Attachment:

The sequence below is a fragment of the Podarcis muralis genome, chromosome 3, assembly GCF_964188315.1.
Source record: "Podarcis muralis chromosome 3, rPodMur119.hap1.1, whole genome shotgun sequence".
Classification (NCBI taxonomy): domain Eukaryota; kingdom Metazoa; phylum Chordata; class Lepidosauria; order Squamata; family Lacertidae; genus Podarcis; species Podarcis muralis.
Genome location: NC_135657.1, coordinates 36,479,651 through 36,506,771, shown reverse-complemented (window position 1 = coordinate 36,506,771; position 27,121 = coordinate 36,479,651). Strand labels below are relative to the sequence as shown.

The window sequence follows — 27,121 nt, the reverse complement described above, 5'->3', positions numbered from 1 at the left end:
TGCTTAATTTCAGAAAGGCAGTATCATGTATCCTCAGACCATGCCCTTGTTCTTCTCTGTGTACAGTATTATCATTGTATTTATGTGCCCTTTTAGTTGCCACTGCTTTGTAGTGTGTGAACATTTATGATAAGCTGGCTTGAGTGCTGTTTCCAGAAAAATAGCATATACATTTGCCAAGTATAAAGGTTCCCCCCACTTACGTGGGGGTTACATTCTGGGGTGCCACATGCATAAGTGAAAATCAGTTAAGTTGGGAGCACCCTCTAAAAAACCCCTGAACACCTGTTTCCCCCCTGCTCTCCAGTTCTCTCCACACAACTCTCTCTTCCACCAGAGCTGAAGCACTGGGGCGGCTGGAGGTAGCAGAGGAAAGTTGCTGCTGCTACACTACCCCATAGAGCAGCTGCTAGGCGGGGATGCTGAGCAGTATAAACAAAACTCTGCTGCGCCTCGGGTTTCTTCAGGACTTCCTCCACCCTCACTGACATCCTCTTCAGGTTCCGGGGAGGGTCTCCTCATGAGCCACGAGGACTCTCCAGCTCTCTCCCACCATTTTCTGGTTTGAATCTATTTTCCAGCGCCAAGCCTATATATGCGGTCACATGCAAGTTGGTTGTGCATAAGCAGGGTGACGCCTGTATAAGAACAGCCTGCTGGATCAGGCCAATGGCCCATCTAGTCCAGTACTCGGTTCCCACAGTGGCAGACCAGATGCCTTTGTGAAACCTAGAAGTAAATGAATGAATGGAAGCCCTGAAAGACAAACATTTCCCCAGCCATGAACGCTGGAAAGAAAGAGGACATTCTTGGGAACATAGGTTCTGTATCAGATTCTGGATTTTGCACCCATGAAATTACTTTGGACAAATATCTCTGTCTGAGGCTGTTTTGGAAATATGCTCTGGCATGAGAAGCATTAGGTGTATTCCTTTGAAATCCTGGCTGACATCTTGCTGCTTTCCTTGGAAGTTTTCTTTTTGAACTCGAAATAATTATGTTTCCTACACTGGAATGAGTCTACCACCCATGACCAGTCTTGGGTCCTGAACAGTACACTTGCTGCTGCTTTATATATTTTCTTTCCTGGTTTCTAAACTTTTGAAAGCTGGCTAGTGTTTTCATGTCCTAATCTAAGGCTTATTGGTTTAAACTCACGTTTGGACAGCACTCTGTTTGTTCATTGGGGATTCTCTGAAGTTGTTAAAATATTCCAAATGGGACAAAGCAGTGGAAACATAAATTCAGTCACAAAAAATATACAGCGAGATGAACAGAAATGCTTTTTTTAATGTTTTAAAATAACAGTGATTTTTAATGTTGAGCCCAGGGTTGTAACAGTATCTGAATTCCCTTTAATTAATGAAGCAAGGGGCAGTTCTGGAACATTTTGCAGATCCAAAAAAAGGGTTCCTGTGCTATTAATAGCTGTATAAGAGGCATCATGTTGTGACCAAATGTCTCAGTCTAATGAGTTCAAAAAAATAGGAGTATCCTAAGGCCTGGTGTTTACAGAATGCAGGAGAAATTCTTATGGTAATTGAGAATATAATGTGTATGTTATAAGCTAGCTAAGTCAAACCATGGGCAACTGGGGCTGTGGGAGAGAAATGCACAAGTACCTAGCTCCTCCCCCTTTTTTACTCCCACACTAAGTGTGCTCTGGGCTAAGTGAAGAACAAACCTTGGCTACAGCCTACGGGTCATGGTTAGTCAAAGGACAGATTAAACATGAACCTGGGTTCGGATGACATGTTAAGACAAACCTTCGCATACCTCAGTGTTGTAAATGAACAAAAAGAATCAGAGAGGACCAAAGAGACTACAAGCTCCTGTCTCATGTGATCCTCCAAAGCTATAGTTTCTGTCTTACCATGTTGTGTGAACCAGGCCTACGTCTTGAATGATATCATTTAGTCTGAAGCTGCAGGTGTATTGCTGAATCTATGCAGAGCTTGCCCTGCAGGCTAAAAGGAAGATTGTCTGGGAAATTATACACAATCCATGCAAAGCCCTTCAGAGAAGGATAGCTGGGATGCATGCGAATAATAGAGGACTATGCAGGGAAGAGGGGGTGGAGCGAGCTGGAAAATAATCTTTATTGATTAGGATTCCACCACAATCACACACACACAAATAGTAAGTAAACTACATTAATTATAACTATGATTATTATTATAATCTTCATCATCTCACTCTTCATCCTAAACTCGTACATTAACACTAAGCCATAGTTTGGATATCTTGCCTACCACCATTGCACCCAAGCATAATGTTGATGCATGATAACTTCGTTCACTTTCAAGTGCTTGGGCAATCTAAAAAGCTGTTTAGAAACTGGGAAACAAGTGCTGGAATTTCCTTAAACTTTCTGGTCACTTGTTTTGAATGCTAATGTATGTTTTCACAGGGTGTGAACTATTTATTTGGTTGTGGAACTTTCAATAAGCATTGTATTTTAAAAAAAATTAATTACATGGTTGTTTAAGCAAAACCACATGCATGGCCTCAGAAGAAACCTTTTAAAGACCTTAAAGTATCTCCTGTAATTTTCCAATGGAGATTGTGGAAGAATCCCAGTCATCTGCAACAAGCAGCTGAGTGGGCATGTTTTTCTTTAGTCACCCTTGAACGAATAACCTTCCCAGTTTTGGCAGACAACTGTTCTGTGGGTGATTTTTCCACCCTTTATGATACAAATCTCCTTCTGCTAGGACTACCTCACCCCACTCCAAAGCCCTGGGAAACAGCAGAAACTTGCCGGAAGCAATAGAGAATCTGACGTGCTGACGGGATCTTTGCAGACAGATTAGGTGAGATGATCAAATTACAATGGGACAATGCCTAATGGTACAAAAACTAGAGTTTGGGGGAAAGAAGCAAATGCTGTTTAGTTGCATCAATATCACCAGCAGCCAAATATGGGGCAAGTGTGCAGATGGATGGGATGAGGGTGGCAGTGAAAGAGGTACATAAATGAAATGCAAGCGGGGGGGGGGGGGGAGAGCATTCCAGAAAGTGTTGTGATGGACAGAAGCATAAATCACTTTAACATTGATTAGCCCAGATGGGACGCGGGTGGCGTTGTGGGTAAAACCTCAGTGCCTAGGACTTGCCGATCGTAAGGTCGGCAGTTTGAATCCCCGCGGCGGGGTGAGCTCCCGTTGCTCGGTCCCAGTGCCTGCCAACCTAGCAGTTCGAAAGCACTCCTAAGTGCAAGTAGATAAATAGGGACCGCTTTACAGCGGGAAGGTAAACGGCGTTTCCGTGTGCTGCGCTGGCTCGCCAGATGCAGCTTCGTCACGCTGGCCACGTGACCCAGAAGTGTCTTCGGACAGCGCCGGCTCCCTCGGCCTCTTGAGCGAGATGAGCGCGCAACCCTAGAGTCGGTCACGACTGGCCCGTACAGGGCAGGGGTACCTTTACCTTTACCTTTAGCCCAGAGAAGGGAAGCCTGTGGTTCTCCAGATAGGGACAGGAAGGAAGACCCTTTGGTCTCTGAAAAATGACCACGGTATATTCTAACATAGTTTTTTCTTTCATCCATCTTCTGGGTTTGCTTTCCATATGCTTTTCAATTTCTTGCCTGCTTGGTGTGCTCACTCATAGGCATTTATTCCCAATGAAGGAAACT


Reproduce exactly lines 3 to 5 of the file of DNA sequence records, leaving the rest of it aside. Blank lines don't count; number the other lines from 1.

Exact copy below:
Classification (NCBI taxonomy): domain Eukaryota; kingdom Metazoa; phylum Chordata; class Lepidosauria; order Squamata; family Lacertidae; genus Podarcis; species Podarcis muralis.
Genome location: NC_135657.1, coordinates 36,479,651 through 36,506,771, shown reverse-complemented (window position 1 = coordinate 36,506,771; position 27,121 = coordinate 36,479,651). Strand labels below are relative to the sequence as shown.

The window sequence follows — 27,121 nt, the reverse complement described above, 5'->3', positions numbered from 1 at the left end: